Animation isn’t just for kids’ movies. It’s a useful and increasingly common medium for nonfiction storytelling, particularly when live footage doesn’t exist or won’t suffice to engage viewers. Directors can turn to animation when a subject recollects scenes from their memories or fantasies, to bring life to a dense interview or to simply visualize content in a new way. Check out the following documentaries that get creative with animation.
“Is the Man Who Is Tall Happy?” (2013)
Michel Gondry, director of “Eternal Sunshine of the Spotless Mind,” made this trippy, fast-paced film to bring a series of interviews with Noam Chomsky to life. They span an array of philosophical topics in their conversations, and the vibrant, pulsing animation truly helps the viewer follow along.
“Life, Animated” (2016)
For Owen Suskind and his family, animation facilitated their ability to finally communicate. Owen’s autism manifested suddenly and early in his childhood, but over time he identified with and cleverly used the language of Disney animated characters to express himself and process the realities of growing up.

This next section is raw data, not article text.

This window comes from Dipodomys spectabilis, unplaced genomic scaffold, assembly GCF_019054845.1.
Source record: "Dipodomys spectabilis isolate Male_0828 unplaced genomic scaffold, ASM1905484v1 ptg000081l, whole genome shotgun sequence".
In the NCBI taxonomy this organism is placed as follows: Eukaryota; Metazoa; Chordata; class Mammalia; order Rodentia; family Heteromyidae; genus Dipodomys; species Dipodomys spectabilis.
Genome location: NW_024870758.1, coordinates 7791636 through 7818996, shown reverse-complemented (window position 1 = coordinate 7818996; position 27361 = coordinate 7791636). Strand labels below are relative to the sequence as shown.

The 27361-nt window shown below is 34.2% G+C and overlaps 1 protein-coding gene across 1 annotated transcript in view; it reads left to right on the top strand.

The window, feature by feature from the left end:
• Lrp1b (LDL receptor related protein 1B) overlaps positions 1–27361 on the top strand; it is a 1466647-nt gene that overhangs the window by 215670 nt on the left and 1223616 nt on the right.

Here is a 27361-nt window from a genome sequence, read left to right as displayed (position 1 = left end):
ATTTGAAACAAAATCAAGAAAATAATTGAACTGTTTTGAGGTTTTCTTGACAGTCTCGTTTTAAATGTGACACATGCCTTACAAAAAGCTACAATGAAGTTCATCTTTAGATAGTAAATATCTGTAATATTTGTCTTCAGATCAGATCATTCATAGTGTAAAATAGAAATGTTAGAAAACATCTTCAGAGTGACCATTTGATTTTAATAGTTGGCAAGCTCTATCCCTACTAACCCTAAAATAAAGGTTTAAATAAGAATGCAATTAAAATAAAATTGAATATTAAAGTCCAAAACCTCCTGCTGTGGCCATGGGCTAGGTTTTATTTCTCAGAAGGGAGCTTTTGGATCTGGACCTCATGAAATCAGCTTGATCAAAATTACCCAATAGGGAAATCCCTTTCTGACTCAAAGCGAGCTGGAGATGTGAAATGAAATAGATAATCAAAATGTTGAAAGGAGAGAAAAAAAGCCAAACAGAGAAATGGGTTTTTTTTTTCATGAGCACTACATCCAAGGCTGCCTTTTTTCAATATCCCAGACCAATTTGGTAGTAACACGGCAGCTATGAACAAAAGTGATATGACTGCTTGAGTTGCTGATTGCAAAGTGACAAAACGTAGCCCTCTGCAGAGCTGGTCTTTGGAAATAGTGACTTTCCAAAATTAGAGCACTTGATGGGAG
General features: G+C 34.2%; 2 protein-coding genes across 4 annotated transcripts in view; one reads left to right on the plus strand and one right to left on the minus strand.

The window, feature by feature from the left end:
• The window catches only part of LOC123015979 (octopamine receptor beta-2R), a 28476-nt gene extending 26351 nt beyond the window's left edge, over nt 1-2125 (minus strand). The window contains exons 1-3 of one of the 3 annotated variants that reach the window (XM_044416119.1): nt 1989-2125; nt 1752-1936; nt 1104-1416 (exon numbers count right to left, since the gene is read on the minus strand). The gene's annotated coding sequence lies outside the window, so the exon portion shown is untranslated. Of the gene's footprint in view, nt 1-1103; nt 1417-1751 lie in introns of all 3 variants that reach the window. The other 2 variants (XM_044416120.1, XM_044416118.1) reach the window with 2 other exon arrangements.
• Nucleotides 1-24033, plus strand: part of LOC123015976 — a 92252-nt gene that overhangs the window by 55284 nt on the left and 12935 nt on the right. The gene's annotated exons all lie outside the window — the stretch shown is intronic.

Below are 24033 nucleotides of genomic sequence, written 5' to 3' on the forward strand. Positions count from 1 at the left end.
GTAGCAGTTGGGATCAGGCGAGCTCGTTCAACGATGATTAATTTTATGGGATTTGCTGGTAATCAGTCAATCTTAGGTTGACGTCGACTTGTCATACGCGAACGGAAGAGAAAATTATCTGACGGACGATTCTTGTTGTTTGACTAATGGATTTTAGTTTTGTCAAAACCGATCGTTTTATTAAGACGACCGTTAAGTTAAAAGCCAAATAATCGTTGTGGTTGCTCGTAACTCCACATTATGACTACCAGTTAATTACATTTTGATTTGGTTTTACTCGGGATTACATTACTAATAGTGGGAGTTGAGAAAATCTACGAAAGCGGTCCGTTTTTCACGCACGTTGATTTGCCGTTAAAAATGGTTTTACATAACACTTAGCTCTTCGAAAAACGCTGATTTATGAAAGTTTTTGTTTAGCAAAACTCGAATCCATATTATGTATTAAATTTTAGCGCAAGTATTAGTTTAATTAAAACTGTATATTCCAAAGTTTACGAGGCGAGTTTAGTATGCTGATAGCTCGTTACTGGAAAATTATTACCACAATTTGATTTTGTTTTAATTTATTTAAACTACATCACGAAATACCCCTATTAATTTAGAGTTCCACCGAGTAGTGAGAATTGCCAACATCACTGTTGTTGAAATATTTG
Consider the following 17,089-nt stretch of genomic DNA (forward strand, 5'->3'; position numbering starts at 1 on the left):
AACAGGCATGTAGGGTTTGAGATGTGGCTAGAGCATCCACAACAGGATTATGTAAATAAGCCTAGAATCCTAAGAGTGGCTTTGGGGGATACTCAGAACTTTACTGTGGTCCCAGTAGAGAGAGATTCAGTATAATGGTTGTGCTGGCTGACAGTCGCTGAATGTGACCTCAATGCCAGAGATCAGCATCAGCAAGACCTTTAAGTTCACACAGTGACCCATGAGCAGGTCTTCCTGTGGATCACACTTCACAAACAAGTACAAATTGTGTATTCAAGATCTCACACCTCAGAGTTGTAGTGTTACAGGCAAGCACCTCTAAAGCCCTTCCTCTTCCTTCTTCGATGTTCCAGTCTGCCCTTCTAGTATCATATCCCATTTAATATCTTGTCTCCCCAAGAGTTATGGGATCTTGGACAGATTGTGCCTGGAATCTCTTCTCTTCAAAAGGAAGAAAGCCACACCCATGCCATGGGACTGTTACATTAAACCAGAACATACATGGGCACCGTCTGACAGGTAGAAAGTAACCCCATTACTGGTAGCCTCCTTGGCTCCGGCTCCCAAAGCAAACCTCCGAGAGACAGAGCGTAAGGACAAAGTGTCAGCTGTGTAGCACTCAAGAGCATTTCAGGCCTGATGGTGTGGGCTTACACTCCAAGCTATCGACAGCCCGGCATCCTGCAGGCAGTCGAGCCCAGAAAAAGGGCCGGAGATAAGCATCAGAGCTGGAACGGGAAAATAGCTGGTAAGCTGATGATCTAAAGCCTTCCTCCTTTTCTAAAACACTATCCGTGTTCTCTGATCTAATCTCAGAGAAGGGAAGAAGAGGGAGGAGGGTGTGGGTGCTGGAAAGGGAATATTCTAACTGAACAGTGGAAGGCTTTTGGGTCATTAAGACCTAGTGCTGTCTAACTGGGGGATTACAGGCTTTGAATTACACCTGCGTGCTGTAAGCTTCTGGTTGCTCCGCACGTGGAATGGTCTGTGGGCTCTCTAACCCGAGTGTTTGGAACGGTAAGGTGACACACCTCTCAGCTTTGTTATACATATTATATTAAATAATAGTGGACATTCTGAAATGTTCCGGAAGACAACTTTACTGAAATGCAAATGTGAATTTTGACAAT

“Last Day of Freedom: A Man Reflects on His Brother’s Crime and Imprisonment” (2015)
This fully animated documentary short portrays Bill Babbitt as he narrates the context of his brother Manny’s incarceration and the systems that failed him as an unhoused and traumatized veteran. The animation provides an impression of privacy as Bill expresses his loss and frustration on behalf of Manny’s treatment by the justice system.
“The Kingdom of Dreams and Madness” (2014)
Mami Sunada’s documentary offers an intimate glimpse into the demanding process of making an animated film at Studio Ghibli. Though the filmmaker doesn’t utilize animation for the documentary, she chronicles the profound work of Hayao Miyazaki and his team on his final film, “The Wind Rises.” Patrons can stream this film through Hoopla.
For more animated documentaries available through DBRL, peruse this list.